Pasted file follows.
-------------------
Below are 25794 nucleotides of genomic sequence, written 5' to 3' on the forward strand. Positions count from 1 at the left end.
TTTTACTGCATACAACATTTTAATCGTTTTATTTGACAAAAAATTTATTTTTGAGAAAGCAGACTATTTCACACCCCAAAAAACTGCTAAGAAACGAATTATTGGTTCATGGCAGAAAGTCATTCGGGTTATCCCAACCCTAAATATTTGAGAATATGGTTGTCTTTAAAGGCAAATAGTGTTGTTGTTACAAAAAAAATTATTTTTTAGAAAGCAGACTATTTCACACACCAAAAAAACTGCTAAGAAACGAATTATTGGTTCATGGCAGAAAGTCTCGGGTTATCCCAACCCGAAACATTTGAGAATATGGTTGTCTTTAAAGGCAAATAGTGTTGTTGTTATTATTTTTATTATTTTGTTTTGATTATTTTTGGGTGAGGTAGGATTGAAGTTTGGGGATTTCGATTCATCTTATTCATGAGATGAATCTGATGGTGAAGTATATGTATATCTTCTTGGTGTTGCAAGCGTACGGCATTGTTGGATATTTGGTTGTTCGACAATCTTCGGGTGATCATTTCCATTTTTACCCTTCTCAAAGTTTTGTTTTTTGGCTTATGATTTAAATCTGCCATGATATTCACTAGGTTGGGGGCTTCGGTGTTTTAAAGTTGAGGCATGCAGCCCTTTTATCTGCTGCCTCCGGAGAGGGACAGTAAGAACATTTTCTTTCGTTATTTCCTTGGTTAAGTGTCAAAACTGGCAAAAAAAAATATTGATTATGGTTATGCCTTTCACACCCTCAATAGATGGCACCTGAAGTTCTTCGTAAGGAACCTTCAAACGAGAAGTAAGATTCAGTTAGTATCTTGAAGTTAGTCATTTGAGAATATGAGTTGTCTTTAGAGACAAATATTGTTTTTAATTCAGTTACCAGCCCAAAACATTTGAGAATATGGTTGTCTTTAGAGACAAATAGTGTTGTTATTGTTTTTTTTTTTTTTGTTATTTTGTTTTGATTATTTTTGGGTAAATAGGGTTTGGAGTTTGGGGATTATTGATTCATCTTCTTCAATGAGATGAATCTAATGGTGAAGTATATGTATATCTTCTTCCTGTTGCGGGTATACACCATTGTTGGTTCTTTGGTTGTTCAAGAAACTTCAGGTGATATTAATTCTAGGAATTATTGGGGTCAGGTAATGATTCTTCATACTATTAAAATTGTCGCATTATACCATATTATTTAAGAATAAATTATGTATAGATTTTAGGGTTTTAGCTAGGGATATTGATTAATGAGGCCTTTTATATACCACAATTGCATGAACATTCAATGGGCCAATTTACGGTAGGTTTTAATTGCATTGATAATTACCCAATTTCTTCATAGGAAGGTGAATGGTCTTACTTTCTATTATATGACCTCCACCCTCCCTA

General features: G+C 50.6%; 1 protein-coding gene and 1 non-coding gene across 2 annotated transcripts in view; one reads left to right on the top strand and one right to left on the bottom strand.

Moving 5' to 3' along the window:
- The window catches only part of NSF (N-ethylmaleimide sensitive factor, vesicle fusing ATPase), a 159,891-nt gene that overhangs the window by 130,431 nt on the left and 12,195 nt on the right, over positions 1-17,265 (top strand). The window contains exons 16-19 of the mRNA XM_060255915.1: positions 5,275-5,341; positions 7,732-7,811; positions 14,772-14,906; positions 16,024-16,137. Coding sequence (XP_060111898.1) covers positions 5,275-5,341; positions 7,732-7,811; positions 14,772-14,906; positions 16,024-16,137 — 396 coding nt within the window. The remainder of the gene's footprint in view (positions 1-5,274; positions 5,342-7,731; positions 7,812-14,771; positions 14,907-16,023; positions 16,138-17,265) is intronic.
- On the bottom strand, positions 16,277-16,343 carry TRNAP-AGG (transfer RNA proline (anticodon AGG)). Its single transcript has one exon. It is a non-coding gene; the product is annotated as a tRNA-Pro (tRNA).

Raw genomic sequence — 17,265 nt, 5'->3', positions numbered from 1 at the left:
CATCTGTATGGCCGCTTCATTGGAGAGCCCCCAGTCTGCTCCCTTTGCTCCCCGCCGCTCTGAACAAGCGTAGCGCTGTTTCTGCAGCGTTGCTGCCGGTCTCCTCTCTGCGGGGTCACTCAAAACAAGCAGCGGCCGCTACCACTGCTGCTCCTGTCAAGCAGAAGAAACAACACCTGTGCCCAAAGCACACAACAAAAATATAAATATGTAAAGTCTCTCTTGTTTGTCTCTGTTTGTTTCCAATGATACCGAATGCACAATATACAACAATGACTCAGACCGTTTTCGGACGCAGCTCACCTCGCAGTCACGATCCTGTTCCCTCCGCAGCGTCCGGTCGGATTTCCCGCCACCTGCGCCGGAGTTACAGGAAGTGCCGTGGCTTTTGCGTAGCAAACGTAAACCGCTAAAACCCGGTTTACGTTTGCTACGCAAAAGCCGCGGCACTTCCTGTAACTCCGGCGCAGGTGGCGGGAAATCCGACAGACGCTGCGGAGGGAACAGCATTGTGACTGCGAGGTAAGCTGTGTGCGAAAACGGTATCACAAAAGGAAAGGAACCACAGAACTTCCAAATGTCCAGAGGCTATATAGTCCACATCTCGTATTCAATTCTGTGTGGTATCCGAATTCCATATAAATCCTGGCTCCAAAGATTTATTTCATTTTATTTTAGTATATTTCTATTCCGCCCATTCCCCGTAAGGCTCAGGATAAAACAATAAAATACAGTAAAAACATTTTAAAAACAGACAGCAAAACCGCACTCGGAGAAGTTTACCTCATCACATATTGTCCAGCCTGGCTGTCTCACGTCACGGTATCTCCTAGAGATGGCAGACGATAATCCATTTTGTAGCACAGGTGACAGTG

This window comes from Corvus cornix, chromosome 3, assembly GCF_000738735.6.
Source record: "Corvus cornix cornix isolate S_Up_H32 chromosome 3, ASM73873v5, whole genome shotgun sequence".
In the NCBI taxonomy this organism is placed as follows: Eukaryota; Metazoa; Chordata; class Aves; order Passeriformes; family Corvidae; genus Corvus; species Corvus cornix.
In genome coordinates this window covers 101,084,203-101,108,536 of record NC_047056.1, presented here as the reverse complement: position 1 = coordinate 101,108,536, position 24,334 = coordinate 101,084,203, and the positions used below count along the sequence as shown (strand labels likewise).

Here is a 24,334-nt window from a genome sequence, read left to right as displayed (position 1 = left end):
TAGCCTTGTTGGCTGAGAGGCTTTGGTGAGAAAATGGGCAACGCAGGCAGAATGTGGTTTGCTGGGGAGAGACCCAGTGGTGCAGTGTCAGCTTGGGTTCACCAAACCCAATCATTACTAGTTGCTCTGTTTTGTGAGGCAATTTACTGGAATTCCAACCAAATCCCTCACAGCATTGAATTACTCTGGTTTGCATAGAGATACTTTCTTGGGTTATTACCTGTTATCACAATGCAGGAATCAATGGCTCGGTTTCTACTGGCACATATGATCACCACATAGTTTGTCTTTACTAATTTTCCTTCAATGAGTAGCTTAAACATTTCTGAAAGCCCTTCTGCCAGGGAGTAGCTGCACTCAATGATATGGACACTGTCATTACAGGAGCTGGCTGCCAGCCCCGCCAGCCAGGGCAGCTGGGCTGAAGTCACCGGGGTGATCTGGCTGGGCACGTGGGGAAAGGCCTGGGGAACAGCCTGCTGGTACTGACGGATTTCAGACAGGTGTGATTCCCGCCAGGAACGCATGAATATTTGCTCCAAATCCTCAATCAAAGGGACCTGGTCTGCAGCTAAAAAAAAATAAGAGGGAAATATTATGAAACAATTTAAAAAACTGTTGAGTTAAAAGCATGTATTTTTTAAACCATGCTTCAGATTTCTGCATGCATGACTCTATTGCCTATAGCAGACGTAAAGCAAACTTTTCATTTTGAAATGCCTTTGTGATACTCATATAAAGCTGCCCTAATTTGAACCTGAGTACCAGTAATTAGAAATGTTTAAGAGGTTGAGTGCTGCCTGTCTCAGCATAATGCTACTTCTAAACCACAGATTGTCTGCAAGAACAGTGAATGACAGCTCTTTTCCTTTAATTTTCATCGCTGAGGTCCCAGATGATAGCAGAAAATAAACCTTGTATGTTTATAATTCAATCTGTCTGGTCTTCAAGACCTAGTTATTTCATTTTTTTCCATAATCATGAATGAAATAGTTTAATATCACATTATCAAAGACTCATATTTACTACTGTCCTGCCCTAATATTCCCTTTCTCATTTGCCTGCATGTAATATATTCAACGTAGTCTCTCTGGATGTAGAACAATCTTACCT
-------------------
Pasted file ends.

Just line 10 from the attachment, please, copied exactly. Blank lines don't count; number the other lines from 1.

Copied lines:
Source record: "Corvus cornix cornix isolate S_Up_H32 chromosome 3, ASM73873v5, whole genome shotgun sequence".